It was 12 months ago that Volcán del Fuego lit up the sky above Antigua, sending grey ash to blanket the tender leaves of coffee trees growing more than 80km away. As scorching lava rolled 600m down the volcano’s slope, 33,000 people from 17 villages in the Guatemalan highlands were quickly evacuated.
Belying the devastation they bring, volcanoes are bewitchingly beautiful. I was among a small group of travellers who climbed Pacaya – the other active mountain visible from Antigua – six months after it erupted in 2010, prompting President Álvaro Colom to declare a national state of emergency. Though it was calm the morning we ascended, the mountain radiated heat; a small branch dropped into a hole in the crust lit on fire before it landed. Erring on the side of caution, we stopped to admire the panorama several hundred metres short of the smouldering peak, which again resumed its sputtering in January 2013. On the charred hillside below, mangled tree branches jutted out to meet the clear blue sky. To the northwest lay Fuego’s slumbering sister, Volcán del Agua, and just beyond it, in the verdant Panchoy Valley, was Antigua, a colonial town that writer Aldous Huxley described as "one of the most romantic cities in the world".
Entering Antigua for the first time is like stepping back in time. Most power lines are buried underground, and there are no traffic signs or signals. Stucco houses with terracotta roofs dating from the 18th Century wear lion’s head knockers on their doors; each building painted its own sherbet shade of pink, yellow, orange or blue. Bougainvilleas creep over walls and succulents spill out of iron-grilled windows. Three-wheeled tuk tuks zoom down the uneven streets past the Parque Central, where brightly attired indigenous locals peddle colourful textiles, wooden wares and traditional sweets; shoe shiners loiter; and Spanish professors chat over lunch. The city’s original 16th-century design – nine streets and nine avenues organized around an elegant Spanish square – remains unchanged. Wherever you stand, you need only look up to admire one of the majestic volcanoes that surround the town, sometimes feeling precariously close.
Despite the town’s present-day beauty, Antigua has persisted through its fair share of catastrophes, from the colonial-era decimation of the indigenous population to a slew of disastrous earthquakes, the most recent of which killed 23,000 Guatemalans in 1976. The earliest-recorded tremor hit Antigua only two decades after its founding in 1543; several more in 1773 levelled it entirely, forcing the capital to move from Antigua to its current location in Guatemala City. But like a phoenix rising from the ashes, Antigua was born again in the mid-19th Century when hopeful elites pursuing coffee fortunes rebuilt the city. Since then, it has prospered – even amid a 36-year civil war that killed more than 200,000 indigenous Mayas in the late 20th Century.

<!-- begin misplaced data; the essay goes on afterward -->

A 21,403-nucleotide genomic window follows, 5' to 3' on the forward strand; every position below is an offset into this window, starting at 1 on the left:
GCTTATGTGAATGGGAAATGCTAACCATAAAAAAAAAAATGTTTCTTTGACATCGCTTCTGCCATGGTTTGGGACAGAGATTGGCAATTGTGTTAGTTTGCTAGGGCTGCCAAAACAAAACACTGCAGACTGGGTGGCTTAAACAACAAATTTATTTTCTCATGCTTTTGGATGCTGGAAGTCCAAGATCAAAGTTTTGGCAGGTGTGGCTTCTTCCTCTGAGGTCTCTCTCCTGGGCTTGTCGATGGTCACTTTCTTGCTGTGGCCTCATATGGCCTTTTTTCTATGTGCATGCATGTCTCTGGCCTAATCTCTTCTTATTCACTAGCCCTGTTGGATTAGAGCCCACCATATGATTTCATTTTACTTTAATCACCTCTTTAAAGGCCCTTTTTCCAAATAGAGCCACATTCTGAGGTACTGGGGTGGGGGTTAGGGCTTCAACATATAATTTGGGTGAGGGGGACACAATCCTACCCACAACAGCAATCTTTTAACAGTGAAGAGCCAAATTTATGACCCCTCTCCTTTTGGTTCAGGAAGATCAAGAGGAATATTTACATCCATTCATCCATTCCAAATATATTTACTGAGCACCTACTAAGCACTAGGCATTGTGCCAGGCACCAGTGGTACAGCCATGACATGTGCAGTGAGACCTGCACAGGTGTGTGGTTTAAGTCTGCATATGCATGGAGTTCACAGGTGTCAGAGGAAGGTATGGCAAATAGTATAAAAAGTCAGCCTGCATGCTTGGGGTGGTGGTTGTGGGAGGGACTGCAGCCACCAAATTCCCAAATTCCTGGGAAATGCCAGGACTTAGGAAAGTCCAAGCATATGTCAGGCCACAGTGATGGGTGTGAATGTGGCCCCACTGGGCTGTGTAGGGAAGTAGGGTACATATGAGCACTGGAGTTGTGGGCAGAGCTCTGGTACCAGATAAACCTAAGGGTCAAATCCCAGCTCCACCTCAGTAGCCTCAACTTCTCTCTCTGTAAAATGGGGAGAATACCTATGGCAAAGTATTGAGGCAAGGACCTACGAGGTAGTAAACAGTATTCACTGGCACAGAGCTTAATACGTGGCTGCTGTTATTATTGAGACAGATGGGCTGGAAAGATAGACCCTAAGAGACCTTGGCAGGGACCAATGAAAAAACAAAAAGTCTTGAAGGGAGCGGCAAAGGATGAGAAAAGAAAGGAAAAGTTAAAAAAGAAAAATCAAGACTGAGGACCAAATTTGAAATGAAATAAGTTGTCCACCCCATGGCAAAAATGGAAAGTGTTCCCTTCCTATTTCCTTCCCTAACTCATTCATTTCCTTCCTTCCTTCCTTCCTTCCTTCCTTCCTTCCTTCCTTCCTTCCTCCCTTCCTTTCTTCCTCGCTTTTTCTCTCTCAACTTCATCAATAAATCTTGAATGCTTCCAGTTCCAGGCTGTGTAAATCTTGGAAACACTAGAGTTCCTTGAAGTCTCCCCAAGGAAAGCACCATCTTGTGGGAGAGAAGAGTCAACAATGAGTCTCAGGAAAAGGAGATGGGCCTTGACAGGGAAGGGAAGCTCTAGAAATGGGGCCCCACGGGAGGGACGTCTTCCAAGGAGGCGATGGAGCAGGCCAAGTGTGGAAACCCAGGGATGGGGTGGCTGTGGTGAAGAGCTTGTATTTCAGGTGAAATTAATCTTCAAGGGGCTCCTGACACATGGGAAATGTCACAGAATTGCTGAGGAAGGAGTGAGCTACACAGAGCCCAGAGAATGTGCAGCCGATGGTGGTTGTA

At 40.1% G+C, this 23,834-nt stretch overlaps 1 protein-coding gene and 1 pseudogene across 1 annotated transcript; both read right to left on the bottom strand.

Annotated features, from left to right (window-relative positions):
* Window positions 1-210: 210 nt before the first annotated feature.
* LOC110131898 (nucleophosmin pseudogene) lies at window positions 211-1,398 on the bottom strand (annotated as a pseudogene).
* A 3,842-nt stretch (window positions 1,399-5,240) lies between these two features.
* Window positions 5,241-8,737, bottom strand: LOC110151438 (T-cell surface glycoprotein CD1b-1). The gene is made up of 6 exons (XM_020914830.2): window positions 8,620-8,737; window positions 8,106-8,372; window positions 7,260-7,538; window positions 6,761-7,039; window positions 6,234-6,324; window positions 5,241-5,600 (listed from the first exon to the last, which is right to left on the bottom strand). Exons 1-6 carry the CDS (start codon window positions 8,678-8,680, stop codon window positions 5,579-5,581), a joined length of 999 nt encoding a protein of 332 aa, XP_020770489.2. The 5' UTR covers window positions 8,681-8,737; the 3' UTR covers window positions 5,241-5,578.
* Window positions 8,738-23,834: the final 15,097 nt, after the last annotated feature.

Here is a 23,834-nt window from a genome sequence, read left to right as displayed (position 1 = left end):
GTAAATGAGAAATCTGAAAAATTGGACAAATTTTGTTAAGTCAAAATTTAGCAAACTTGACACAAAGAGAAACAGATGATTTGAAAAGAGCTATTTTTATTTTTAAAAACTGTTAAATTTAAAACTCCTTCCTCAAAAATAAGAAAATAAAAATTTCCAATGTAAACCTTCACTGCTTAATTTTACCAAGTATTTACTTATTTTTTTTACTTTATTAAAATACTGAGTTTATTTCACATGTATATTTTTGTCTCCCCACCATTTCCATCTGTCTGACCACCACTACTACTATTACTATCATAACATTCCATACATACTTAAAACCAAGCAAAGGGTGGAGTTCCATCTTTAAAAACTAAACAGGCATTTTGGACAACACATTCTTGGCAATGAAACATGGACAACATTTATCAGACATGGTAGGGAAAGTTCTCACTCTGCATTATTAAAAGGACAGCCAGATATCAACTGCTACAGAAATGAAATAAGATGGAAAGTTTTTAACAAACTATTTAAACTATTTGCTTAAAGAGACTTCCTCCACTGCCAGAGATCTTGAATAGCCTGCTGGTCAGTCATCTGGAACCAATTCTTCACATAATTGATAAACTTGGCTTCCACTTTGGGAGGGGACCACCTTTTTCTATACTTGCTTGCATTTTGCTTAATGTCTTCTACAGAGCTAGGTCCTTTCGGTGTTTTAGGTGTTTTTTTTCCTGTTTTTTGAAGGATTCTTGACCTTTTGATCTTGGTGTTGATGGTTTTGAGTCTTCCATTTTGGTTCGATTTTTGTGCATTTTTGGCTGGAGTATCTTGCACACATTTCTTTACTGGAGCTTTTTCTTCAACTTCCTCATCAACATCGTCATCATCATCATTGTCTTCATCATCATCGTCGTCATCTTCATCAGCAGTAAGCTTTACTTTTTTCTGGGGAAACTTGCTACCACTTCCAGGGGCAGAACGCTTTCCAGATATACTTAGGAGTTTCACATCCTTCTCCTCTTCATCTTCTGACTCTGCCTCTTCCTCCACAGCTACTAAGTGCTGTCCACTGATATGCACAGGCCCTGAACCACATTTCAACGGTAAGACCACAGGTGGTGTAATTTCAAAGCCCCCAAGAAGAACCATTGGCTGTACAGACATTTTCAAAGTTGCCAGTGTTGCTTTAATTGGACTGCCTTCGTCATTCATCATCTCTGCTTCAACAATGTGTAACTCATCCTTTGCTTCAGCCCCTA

Today, Antigua is the prized jewel of a country grappling with crime and corruption. As the anniversary of Del Fuego’s eruption and Pacaya’s recent rumblings remind, the nation’s larger problems are never far from this mountainous escape. Nonetheless, Antigua holds great reward for the adventurous traveller who craves historical intrigue, natural beauty and mouth-watering cuisine. Many travellers come for a day between visits to the Maya pyramids or Lake Atitlán, and are often surprised by the large number of things to do. To truly discover the best the city has to offer, start with the ghostly colonial ruins that won its designation as a Unesco World Heritage Site in 1979.
The most recognisable of these is the saffron-yellow Arco de Santa Catalina (5a Avenida Norte), the only remnant of an early 17th-century convent. The private passage within the arch was built so nuns could cross the street without being seen, and it is now a potent symbol of the city’s resilience. Most haunting are the ruins of the Iglesia y Convento de las Capuchinas (2a Calle Oriente and 2a Avenida Norte) in the city’s northeast quadrant. Built in 1726, the church housed the Capuchins, a severe order of nuns from Madrid who emphasised total abnegation. Ascent the tower to explore 18 nuns’ cells converging on a circular courtyard, and then descend into the dungeon where – rumour has it – wayward sisters were tortured.